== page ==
Homage to Catalonia Critical Essays

George Orwell


(Literary Essentials: Nonfiction Masterpieces)

Homage to Catalonia, although in many ways a controversial book, has generally been praised for its description of the common soldier’s experience of war. Orwell makes clear his belief that some ideals are worth fighting, dying, and even killing for. At the same time, the common soldier’s ambivalence about killing other human beings is reflected in his writing. Frequent expressions of his remembered impatience to get on with the job of killing Fascists are thus balanced by repeated assurances to the reader that his marksmanship was poor. The author never tries to glorify war. With his sharp reporter’s eye for the telling detail, Orwell gives the reader a feel not only for the inspiring sense of camaraderie among the soldiers but also for the dirt, cold, stench, lice, physical discomfort, and sheer fright that afflict even those soldiers who fight for a worthy cause.

In his description of his battle experiences in the winter of 1936-1937, of his wounding by a sniper, and of his harrowing life on the run from the police following the suppression of the POUM, Orwell often discusses in a cold, almost clinical, way events that must have been extremely painful and frightening. This deliberate refusal to indulge in melodrama is often effective in letting the reader imagine for himself just how bad things really were.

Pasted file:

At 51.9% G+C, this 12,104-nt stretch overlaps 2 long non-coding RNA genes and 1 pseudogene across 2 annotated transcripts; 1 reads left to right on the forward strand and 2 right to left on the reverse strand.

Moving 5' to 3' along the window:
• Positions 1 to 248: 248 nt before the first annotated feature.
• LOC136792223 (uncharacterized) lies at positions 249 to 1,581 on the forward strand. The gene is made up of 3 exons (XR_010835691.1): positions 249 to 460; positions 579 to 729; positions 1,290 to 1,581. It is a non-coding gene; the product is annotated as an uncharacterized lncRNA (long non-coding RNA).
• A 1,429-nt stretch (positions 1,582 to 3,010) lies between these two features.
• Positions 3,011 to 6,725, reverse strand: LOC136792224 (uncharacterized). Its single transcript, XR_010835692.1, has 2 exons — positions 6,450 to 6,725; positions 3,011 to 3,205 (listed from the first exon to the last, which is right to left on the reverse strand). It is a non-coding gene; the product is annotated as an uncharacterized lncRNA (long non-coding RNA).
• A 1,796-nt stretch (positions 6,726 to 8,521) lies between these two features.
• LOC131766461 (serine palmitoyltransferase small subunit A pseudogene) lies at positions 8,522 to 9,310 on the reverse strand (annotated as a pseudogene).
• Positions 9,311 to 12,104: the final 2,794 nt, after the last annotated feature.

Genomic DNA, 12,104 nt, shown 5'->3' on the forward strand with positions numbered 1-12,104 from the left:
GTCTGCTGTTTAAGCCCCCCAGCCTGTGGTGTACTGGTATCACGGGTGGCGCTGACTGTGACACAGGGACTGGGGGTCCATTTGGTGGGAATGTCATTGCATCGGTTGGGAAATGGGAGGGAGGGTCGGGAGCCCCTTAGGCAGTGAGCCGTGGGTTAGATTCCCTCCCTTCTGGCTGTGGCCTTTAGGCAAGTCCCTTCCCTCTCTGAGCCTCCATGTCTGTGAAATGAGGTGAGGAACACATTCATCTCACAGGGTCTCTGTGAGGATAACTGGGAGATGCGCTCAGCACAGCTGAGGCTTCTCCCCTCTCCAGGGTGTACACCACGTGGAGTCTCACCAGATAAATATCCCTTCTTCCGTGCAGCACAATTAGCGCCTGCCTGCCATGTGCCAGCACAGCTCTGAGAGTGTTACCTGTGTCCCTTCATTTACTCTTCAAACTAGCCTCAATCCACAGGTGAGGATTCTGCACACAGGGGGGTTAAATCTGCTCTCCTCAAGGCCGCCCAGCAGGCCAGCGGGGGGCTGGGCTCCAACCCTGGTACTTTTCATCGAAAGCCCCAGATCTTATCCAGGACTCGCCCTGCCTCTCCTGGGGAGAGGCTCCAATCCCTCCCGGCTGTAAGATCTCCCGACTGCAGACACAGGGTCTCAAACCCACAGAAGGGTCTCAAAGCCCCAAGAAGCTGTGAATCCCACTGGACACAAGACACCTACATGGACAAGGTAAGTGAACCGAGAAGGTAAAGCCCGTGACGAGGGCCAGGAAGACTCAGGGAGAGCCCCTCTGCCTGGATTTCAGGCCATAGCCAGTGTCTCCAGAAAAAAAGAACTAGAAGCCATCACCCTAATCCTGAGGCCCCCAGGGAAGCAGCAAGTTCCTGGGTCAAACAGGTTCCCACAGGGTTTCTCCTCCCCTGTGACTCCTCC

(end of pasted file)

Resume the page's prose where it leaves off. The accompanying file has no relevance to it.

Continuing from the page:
Homage to Catalonia is not merely a memoir of one man’s experience of war; it espouses a definite political point of view, one difficult for most of his contemporaries either to understand or to accept. Orwell’s political stance, as reflected in this book, was simultaneously anti-Franco and sharply critical of the Loyalist side and was both enthusiastically and even radically Socialist and strongly anti-Communist. Anticipating that the book would meet with disbelief and opposition from a wide section of its readership, Orwell adopted an unusual device to win over the skeptics: admitting his fallibility. Twice the author admits that his own view of events was limited, that he could not entirely avoid bias, and that he undoubtedly made some mistakes. Such a frank admission of the...

(The entire section is 875 words.)